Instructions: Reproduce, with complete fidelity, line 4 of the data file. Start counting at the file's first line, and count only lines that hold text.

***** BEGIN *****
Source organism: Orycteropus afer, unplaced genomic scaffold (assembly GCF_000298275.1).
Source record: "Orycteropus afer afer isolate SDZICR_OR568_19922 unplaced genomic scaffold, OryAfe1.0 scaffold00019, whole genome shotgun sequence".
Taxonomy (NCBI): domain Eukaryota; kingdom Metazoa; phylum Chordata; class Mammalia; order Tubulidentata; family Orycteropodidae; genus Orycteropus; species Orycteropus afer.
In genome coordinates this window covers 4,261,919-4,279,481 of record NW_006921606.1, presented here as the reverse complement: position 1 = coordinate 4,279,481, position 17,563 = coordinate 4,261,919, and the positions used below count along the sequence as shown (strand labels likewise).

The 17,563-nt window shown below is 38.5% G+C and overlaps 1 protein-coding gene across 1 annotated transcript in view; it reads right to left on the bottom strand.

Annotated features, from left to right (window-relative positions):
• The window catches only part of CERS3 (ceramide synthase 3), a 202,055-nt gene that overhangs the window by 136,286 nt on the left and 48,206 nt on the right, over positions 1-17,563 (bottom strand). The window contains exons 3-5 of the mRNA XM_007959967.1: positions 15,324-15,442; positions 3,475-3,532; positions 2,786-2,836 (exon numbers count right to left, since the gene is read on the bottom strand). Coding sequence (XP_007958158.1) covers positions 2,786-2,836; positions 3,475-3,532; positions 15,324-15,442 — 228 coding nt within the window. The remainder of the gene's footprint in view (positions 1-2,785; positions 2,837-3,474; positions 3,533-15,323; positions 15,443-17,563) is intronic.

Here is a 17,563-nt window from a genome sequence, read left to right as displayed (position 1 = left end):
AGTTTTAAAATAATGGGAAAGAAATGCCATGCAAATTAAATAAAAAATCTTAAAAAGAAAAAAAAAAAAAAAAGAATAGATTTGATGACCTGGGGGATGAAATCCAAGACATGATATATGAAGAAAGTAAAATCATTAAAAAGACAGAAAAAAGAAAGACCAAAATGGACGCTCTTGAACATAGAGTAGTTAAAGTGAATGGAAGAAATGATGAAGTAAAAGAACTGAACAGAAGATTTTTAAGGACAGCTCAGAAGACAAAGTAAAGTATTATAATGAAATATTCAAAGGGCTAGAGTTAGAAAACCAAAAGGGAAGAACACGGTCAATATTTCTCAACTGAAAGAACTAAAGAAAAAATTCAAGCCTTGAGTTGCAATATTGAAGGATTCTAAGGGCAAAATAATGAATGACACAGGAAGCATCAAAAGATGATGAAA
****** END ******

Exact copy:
In genome coordinates this window covers 4,261,919-4,279,481 of record NW_006921606.1, presented here as the reverse complement: position 1 = coordinate 4,279,481, position 17,563 = coordinate 4,261,919, and the positions used below count along the sequence as shown (strand labels likewise).